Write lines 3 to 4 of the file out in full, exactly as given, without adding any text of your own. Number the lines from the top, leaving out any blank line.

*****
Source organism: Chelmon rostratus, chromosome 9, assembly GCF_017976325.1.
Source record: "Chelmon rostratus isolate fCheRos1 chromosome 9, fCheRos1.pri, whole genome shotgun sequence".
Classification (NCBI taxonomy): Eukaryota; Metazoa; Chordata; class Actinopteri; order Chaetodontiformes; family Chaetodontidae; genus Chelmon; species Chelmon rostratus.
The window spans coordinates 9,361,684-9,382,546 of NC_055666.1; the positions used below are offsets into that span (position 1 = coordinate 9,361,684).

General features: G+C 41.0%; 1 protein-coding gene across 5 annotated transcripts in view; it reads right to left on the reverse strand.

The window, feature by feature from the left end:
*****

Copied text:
Classification (NCBI taxonomy): Eukaryota; Metazoa; Chordata; class Actinopteri; order Chaetodontiformes; family Chaetodontidae; genus Chelmon; species Chelmon rostratus.
The window spans coordinates 9,361,684-9,382,546 of NC_055666.1; the positions used below are offsets into that span (position 1 = coordinate 9,361,684).